Simon came to visit me the following day. “You’re not going to believe this,” he chuckles, “it gets even weirder!”

What appears to be the same genet, at the same camera trap, now riding a white rhinoceros. Photograph courtesy wildlifeact.com

It seems the genet was not content with riding just buffalos and had now been caught hitchhiking a ride on the back of a white rhinoceros.

Large-spotted genets are small nocturnal omnivores related to civets and belonging to the family Viverridae. They are mostly tree-dwelling creatures and prey on insects, birds, frogs, and rodents, although there have been recordings of them killing baby antelopes, a seemingly impossible feat for a creature of their size.

What could be the reason for this association? Was the genet hunting insects or feeding on parasites off the backs of these large animals? Was it preying on things like grasshoppers and mice that had been disturbed by the movement of the buffalo and rhino through the grass, much as an egret or a drongo would? Perhaps it feels this is a relatively safe, mobile vantage spot?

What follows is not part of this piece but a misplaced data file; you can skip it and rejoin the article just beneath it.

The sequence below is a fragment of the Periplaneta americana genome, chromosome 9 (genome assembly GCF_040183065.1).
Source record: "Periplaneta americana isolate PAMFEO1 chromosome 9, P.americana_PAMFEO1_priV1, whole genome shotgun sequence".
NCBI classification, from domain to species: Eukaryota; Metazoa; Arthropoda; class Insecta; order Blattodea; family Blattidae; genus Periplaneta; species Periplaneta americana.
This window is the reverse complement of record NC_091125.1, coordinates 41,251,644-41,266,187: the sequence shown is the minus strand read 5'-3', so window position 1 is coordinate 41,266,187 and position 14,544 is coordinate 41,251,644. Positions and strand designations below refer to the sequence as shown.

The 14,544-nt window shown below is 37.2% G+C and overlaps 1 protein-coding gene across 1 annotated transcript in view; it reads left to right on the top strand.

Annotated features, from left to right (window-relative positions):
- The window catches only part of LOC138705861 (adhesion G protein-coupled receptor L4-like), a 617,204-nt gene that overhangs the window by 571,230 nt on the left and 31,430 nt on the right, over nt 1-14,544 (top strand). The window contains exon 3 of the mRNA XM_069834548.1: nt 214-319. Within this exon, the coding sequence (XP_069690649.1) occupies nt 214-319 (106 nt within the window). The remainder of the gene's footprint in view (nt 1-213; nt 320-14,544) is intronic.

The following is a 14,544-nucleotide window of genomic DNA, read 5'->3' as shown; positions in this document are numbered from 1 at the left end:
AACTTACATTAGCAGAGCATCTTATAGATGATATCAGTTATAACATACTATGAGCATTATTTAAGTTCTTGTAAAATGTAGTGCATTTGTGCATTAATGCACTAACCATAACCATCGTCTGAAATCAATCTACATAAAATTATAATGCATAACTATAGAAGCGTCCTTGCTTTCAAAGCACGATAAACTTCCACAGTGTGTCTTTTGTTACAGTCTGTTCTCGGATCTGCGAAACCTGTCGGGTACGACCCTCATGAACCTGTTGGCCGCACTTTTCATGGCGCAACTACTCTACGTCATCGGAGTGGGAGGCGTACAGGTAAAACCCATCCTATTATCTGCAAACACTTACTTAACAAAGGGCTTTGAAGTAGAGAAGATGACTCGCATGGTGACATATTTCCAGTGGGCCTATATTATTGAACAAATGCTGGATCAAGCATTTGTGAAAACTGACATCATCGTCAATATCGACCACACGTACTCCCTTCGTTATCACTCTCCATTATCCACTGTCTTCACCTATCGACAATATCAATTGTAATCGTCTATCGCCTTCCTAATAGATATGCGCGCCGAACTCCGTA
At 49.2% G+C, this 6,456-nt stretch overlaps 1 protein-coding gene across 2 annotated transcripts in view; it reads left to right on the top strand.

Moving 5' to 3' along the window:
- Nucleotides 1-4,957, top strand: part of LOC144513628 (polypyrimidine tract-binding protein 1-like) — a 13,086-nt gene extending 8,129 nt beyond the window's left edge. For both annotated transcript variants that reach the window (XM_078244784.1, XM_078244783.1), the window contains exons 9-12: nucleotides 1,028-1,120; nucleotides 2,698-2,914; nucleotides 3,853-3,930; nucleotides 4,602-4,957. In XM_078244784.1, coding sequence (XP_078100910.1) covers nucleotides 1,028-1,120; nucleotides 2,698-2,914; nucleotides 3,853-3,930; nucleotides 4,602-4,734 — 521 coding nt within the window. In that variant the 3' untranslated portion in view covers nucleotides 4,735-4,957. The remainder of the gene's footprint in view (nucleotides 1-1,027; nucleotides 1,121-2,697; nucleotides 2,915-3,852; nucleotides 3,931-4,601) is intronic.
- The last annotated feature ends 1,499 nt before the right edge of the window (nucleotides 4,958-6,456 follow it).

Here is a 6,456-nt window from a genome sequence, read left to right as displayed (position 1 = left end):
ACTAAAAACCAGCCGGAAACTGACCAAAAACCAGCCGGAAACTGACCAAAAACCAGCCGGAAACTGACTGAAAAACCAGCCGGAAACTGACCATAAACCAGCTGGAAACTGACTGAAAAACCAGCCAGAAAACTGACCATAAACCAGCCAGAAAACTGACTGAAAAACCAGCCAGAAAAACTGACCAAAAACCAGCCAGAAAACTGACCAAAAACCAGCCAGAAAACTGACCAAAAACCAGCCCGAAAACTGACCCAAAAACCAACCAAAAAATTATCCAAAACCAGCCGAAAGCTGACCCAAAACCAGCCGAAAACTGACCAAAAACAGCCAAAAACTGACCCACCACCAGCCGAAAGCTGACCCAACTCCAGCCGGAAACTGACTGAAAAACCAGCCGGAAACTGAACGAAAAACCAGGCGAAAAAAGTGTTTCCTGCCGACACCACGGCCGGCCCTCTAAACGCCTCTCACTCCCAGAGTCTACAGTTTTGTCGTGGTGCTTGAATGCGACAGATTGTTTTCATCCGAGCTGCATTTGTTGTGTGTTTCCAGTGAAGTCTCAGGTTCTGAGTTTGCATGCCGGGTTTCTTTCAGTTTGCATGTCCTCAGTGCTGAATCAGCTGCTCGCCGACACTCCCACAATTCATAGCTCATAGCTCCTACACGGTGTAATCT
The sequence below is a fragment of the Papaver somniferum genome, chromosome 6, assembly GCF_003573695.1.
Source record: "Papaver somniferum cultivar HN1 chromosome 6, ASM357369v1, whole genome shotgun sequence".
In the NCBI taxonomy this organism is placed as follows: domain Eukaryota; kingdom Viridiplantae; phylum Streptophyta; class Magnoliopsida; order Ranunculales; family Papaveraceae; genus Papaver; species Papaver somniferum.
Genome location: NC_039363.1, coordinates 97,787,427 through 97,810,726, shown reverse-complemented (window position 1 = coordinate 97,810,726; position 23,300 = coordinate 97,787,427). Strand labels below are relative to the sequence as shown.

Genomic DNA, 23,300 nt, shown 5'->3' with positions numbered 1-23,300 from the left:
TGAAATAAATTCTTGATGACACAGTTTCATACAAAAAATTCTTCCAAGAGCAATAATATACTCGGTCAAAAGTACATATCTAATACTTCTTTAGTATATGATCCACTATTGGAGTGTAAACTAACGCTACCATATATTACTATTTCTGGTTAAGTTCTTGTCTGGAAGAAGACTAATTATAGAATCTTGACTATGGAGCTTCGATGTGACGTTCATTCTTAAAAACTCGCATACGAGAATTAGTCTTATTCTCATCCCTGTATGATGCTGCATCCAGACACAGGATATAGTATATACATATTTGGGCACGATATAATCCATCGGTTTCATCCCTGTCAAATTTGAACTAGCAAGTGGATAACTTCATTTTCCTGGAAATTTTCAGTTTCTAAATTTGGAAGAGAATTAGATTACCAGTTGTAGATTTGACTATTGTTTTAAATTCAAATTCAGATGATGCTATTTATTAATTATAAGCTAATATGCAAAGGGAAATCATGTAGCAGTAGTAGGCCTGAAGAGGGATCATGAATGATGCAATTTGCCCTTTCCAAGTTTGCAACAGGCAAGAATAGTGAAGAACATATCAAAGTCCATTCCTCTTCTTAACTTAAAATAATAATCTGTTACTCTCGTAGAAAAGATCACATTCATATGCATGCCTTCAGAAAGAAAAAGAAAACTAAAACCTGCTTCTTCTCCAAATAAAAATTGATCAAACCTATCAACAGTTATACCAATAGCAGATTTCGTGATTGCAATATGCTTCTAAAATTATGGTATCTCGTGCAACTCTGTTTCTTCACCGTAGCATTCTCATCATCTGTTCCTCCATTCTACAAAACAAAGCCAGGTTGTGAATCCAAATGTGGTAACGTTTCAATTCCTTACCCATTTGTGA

Follow the Wildlife ACT Facebook page for more updates on this remarkable    interaction
Follow Wildlife ACT here for more updates on this remarkable genet. Photograph courtesy wildlifeact.com

What are your thoughts on this interaction? Have you heard or seen of anything else like this? Please let us know in the comments below.

Genets are part of the family Viveridae and are closely related to civets and  mongooses. Image by safari guide Robin Cheeseman of &Beyond Ngala.
Genets are part of the family Viverridae and are closely related to civets and mongooses. Photograph courtesy safari guide Robin Cheesman of &Beyond Ngala (rangerdiaries.com)

More about camera trap monitoring:

Wildlife ACT uses camera traps as a noninvasive form of wildlife monitoring on a few of the Zululand Game Reserves where they are stationed. The camera traps are placed strategically and usually in hard-to-navigate areas and are triggered by movement. These camera traps are perfect for monitoring generally shy or nocturnal animals or priority species such as rhinos, cheetahs, and leopards. By studying the photographs collected they are able to identify individual animals and plot their territories. This is critical to their ongoing research and makes it easier to monitor the wildlife in the future. 

More about Wildlife ACT: